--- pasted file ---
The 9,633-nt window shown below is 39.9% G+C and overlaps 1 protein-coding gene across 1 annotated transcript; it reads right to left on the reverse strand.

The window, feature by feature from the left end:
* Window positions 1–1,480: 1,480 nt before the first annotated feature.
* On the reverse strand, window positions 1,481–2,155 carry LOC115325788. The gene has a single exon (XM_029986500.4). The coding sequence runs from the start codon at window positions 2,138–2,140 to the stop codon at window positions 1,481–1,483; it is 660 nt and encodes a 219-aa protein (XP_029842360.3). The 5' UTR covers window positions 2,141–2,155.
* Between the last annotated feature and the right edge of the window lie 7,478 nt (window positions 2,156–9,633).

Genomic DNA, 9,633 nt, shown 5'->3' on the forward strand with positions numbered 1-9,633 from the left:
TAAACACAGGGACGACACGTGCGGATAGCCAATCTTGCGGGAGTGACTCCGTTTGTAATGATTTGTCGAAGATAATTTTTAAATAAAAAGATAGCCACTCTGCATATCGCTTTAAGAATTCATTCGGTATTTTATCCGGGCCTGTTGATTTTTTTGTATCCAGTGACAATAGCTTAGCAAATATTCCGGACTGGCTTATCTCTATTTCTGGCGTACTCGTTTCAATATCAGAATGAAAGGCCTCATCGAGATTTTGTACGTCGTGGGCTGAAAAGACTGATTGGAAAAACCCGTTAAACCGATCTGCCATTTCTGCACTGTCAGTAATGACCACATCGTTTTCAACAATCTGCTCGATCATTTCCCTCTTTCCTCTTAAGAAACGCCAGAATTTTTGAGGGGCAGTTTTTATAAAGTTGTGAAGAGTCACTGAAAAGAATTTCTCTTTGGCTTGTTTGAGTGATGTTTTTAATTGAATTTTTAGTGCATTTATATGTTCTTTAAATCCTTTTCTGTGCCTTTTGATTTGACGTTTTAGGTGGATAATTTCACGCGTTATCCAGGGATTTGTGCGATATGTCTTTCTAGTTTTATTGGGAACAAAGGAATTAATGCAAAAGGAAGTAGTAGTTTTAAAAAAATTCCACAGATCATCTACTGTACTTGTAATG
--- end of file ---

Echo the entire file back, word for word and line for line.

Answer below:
The 9,633-nt window shown below is 39.9% G+C and overlaps 1 protein-coding gene across 1 annotated transcript; it reads right to left on the reverse strand.

The window, feature by feature from the left end:
* Window positions 1–1,480: 1,480 nt before the first annotated feature.
* On the reverse strand, window positions 1,481–2,155 carry LOC115325788. The gene has a single exon (XM_029986500.4). The coding sequence runs from the start codon at window positions 2,138–2,140 to the stop codon at window positions 1,481–1,483; it is 660 nt and encodes a 219-aa protein (XP_029842360.3). The 5' UTR covers window positions 2,141–2,155.
* Between the last annotated feature and the right edge of the window lie 7,478 nt (window positions 2,156–9,633).

Genomic DNA, 9,633 nt, shown 5'->3' on the forward strand with positions numbered 1-9,633 from the left:
TAAACACAGGGACGACACGTGCGGATAGCCAATCTTGCGGGAGTGACTCCGTTTGTAATGATTTGTCGAAGATAATTTTTAAATAAAAAGATAGCCACTCTGCATATCGCTTTAAGAATTCATTCGGTATTTTATCCGGGCCTGTTGATTTTTTTGTATCCAGTGACAATAGCTTAGCAAATATTCCGGACTGGCTTATCTCTATTTCTGGCGTACTCGTTTCAATATCAGAATGAAAGGCCTCATCGAGATTTTGTACGTCGTGGGCTGAAAAGACTGATTGGAAAAACCCGTTAAACCGATCTGCCATTTCTGCACTGTCAGTAATGACCACATCGTTTTCAACAATCTGCTCGATCATTTCCCTCTTTCCTCTTAAGAAACGCCAGAATTTTTGAGGGGCAGTTTTTATAAAGTTGTGAAGAGTCACTGAAAAGAATTTCTCTTTGGCTTGTTTGAGTGATGTTTTTAATTGAATTTTTAGTGCATTTATATGTTCTTTAAATCCTTTTCTGTGCCTTTTGATTTGACGTTTTAGGTGGATAATTTCACGCGTTATCCAGGGATTTGTGCGATATGTCTTTCTAGTTTTATTGGGAACAAAGGAATTAATGCAAAAGGAAGTAGTAGTTTTAAAAAAATTCCACAGATCATCTACTGTACTTGTAATG